SYDNEY, AUSTRALIA — Rio Tinto moved swiftly to distance itself from its Australian executive Stern Hu and three of his Chinese colleagues on Monday, firing them for “deplorable” conduct after a Chinese court sentenced them to seven to 14 years in jail.
The response of the Anglo-Australian miner was different from that of Australian politicians and businessmen, who expressed dismay at the severity of the sentences. Australian Foreign Minister Stephen Smith called Mr. Hu’s sentence “very harsh,” and said the barring of consular officials from parts of the trial left “serious, unanswered questions which [the] international business community will want to … pursue with China.”
The Shanghai court convicted all four men of bribery and stealing commercial secrets, at the conclusion of a high-profile case that has strained relations between Australia and China. Mr Hu was jailed for 10 years, while Wang Yong was given 14 years; Ge Minqiang, eight years; and Liu Caikui, seven years.
Foreign Minister Smith said, however, that he did not expect “any substantial or indeed any adverse implications for Australia’s bilateral relationship with China.” China is Australia’s largest trading partner.
Rio Tinto’s chief executive officer, Tom Albanese, expressed similar confidence in a continued relationship with China. “I am determined that the unacceptable conduct of these four employees will not prevent Rio Tinto from continuing to build its important relationship with China. This is a high priority for me personally,” he said.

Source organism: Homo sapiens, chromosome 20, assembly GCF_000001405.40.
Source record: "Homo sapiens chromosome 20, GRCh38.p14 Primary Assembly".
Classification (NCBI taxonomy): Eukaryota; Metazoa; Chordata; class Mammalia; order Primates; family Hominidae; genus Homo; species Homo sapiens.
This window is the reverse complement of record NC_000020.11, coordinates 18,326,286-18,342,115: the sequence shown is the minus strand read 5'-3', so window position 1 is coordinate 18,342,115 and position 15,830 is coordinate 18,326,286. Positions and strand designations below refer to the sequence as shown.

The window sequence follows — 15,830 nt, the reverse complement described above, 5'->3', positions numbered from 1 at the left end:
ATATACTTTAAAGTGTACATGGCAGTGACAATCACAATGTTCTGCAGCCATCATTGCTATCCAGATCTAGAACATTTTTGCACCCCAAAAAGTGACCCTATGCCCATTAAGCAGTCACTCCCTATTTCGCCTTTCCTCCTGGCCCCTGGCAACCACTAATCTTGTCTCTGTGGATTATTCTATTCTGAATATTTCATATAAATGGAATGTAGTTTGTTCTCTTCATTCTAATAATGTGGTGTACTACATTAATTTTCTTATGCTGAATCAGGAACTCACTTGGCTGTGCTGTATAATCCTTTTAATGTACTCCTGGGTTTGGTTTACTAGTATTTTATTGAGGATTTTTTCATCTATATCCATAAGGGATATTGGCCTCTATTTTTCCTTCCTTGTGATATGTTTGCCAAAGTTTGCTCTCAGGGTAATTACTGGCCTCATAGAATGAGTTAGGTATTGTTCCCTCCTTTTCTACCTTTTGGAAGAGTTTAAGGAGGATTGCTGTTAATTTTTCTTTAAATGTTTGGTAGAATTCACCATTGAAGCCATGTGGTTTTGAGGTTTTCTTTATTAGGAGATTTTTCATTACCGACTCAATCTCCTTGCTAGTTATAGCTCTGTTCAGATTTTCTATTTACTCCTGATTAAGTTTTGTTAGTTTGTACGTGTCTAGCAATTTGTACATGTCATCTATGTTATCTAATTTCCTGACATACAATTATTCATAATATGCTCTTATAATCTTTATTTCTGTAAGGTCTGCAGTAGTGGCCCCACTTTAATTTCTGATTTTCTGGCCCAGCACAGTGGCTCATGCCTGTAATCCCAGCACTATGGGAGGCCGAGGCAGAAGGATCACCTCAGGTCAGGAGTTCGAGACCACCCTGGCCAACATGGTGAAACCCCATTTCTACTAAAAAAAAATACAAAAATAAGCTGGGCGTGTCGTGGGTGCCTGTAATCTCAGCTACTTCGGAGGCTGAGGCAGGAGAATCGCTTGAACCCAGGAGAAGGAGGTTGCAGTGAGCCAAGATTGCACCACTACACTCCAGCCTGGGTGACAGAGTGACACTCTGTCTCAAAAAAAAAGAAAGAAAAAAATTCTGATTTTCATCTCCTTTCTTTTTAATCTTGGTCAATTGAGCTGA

The company said in a statement that it was convinced “beyond doubt” that the men were guilty. The four admitted accepting $13.5 million in bribes from small private steel mills in exchange for giving them access to regular supplies of iron ore at a better price than they could get from state-run mills. One of them – it is not clear which – pleaded guilty to stealing commercial secrets.
The court said the four men had stolen the minutes of a meeting of the China Iron and Steel Association, as well as information on the output of one of the country’s steel giants, Shougang.
Hu, head of Rio Tinto’s Shanghai office, was arrested along with his colleagues last July, soon after the collapse of acrimonious talks aimed at setting a price for Chinese steel mills to buy iron ore from Australian companies. The court said the defendants had “seriously damaged the interests of Chinese steel enterprises.”
Ruling too harsh?
Australian businessmen expressed surprise at the sentences Monday. Paul Bartholomew, China editor of the website Steel Business Briefing, told Reuters: “A slap on the wrist might have been expected … but this [Hu’s sentence] is far longer than we thought.”
At the weekend, Australian media quoted Mr Hu’s lawyer, Jin Chunqing, as saying he accepted a bribe of $790,000 in order to help two childhood friends employed by one of the private steel companies excluded from the “club” of buyers.
Foreign media, excluded from the three-day trial, were allowed to witness Monday’s hearing by closed-circuit television from another room. Agence France Presse (AFP) reported that the men all wore civilian clothing, with Mr Hu in a light blue jacket. His black hair has apparently gone grey.
Ann Kent, a visiting fellow at the Australian National University’s College of Law, told AFP in Australia: “There had been an expectation that the Chinese legal system was becoming more transparent and accountable. On the evidence to date, this trial has not met these expectations.